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  • Research article
  • Open Access

Transcriptome analysis of rice root responses to potassium deficiency

BMC Plant Biology201212:161

  • Received: 28 April 2012
  • Accepted: 6 August 2012
  • Published:



Potassium (K+) is an important nutrient ion in plant cells and plays crucial roles in many plant physiological and developmental processes. In the natural environment, K+ deficiency is a common abiotic stress that inhibits plant growth and reduces crop productivity. Several microarray studies have been conducted on genome-wide gene expression profiles of rice during its responses to various stresses. However, little is known about the transcriptional changes in rice genes under low-K+ conditions.


We analyzed the transcriptomic profiles of rice roots in response to low-K+ stress. The roots of rice seedlings with or without low-K+ treatment were harvested after 6 h, and 3 and 5 d, and used for microarray analysis. The microarray data showed that many genes (2,896) were up-regulated or down-regulated more than 1.2-fold during low-K+ treatment. GO analysis indicated that the genes showing transcriptional changes were mainly in the following categories: metabolic process, membrane, cation binding, kinase activity, transport, and so on. We conducted a comparative analysis of transcriptomic changes between Arabidopsis and rice under low-K+ stress. Generally, the genes showing changes in transcription in rice and Arabidopsis in response to low-K+ stress displayed similar GO distribution patterns. However, there were more genes related to stress responses and development in Arabidopsis than in rice. Many auxin-related genes responded to K+ deficiency in rice, whereas jasmonic acid-related enzymes may play more important roles in K+ nutrient signaling in Arabidopsis.


According to the microarray data, fewer rice genes showed transcriptional changes in response to K+ deficiency than to phosphorus (P) or nitrogen (N) deficiency. Thus, transcriptional regulation is probably more important in responses to low-P and -N stress than to low-K+ stress. However, many genes in some categories (protein kinase and ion transporter families) were markedly up-regulated, suggesting that they play important roles during K+ deficiency. Comparative analysis of transcriptomic changes between Arabidopsis and rice showed that monocots and dicots share many similar mechanisms in response to K+ deficiency, despite some differences. Further research is required to clarify the differences in transcriptional regulation between monocots and dicots.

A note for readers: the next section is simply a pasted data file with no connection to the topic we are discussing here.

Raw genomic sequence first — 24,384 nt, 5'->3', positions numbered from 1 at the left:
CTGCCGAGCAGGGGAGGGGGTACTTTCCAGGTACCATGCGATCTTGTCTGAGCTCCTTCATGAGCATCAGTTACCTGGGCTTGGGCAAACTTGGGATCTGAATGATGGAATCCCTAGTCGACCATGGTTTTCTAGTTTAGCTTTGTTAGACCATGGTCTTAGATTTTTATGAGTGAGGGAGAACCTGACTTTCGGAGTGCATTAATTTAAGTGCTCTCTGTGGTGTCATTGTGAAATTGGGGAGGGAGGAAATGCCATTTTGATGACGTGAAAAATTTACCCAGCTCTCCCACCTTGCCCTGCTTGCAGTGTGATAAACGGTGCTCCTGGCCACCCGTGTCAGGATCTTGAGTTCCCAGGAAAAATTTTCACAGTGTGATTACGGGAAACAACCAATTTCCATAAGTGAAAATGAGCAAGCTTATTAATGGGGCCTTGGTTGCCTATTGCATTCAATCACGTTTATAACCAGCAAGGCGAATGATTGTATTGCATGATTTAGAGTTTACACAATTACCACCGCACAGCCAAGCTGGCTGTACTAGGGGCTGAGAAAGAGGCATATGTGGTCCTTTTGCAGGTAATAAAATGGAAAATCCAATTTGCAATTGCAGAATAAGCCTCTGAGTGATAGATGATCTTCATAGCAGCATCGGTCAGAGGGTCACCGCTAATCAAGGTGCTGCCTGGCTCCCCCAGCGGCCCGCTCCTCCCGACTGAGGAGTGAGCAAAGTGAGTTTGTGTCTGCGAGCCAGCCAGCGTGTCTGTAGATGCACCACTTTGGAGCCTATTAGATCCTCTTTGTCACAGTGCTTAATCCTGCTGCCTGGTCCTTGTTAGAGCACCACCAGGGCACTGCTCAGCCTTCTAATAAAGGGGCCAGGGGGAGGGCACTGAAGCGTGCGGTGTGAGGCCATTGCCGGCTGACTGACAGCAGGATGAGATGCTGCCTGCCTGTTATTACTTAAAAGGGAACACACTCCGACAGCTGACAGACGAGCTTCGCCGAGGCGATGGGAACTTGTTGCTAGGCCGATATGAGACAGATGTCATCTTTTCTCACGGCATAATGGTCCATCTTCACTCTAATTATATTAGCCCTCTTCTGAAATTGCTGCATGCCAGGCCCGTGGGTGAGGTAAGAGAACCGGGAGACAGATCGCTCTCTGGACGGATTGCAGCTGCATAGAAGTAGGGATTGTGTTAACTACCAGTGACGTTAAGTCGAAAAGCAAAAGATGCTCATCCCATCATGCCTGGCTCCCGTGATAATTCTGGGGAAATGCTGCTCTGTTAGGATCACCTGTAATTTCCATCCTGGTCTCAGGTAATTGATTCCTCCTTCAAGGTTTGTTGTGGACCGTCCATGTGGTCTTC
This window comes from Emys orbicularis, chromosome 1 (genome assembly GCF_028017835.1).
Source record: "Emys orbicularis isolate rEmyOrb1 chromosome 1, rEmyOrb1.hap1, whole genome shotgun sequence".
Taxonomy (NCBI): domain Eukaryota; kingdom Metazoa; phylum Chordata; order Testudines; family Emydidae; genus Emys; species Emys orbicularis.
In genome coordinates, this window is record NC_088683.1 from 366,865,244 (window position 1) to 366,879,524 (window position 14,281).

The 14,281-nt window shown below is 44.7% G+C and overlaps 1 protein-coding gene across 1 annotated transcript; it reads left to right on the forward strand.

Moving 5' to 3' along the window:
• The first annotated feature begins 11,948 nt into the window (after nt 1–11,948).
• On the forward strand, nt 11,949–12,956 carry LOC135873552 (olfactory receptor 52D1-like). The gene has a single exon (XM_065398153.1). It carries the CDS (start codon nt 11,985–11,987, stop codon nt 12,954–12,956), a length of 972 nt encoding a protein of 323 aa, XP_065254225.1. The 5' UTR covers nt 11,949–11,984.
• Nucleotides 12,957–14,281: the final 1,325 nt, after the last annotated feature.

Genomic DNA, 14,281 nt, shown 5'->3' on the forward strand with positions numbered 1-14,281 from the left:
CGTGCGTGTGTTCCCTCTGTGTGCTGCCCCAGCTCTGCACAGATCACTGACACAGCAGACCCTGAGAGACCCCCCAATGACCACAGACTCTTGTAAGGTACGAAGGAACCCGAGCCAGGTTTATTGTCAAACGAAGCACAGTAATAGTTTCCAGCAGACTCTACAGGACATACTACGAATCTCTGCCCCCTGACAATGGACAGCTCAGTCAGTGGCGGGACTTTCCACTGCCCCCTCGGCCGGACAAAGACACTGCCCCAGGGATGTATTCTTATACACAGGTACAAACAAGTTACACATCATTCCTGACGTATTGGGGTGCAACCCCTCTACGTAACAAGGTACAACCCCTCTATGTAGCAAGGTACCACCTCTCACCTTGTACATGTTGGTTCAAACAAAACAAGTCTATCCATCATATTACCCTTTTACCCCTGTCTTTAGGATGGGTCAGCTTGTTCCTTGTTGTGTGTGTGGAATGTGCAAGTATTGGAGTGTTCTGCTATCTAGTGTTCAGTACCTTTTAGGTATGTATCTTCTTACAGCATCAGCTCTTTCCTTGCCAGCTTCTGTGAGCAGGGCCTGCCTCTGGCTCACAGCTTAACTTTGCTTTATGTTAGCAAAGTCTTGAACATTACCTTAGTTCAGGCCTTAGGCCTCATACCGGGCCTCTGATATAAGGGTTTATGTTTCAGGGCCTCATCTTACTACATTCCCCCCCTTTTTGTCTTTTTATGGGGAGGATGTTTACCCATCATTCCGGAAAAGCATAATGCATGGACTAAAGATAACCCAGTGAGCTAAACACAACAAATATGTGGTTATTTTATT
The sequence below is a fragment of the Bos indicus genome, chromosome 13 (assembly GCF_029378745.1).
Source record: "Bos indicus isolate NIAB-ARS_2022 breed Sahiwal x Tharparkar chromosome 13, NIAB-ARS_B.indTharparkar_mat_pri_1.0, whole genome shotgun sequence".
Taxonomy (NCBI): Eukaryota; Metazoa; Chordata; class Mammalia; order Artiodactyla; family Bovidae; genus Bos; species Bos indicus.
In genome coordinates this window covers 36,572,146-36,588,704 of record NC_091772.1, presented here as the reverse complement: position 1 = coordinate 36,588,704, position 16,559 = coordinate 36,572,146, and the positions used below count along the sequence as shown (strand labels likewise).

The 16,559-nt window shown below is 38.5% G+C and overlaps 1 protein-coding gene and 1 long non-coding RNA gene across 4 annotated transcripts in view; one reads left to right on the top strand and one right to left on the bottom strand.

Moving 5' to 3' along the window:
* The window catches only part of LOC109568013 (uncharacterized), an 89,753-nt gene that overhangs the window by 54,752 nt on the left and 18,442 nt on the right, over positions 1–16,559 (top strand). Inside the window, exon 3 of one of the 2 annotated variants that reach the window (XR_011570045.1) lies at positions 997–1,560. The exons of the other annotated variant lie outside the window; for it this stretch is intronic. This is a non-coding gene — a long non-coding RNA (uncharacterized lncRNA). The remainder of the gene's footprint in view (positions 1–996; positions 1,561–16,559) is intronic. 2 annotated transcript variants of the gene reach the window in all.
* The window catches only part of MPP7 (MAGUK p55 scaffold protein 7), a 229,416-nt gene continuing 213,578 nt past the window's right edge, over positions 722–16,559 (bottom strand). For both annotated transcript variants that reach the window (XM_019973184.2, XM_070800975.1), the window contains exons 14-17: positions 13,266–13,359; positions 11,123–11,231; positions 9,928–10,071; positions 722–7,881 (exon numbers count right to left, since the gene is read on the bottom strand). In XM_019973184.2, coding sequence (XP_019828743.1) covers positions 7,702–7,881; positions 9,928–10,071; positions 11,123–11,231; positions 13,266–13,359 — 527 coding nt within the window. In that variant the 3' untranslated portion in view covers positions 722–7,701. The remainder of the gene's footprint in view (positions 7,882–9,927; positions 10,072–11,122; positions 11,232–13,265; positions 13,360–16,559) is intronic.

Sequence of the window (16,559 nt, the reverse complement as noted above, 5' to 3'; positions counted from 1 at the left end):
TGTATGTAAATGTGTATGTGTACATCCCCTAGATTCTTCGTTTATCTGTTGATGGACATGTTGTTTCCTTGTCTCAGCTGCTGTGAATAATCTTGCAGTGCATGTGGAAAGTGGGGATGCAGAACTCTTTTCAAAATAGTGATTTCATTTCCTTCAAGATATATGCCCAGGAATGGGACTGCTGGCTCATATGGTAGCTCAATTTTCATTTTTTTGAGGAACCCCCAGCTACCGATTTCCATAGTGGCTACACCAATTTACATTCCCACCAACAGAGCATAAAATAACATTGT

• Rice
  • K+ deficiency
  • microarray
  • transcriptome


Potassium (K+) is the most abundant monovalent cation in plant cells and accounts for 2–10% of plant dry weight [1]. It plays crucial roles in many physiological processes in living plant cells, including osmoregulation, control of turgor pressure, electrical neutralization, and enzyme activation [1, 2]. The K+ concentration in soil solution is generally within the range of 1 to 200 ppm (approx. 0.025 ~ 5 mM) [3]. In the rhizosphere, the K+ concentration is usually less than 0.3 mM [4]. Therefore, most plants are subjected to low K+ stress at some point during their lives. Most plants can survive under low-K+ conditions, largely because of the high-affinity K+ uptake system in the roots, especially the high-affinity K+ transporters [5]. Different plant species and genotypes have various high-affinity K+ transporters with diverse K+-uptake efficiencies [6].

Previous studies reported that many high-affinity K+ transporter genes are induced by low-K+ conditions. For example, several members of the KUP/HAK/KT family including AtKUP3[7], AtHAK5[8, 9], HvHAK1[10, 11], OsHAK1[12] as well the K+ transporter genes TaAKT1[13] and AtCHX17[14] were induced by K+ starvation. These K+ transporters may be involved in K+ acquisition and homeostasis in plant cells under low-K+ conditions. Furthermore, transcriptomic analysis of Arabidopsis under low-K+ stress identified many candidate genes related to low-K+ perception, and regulatory pathways associated with responses to K+ deficiency [9, 15].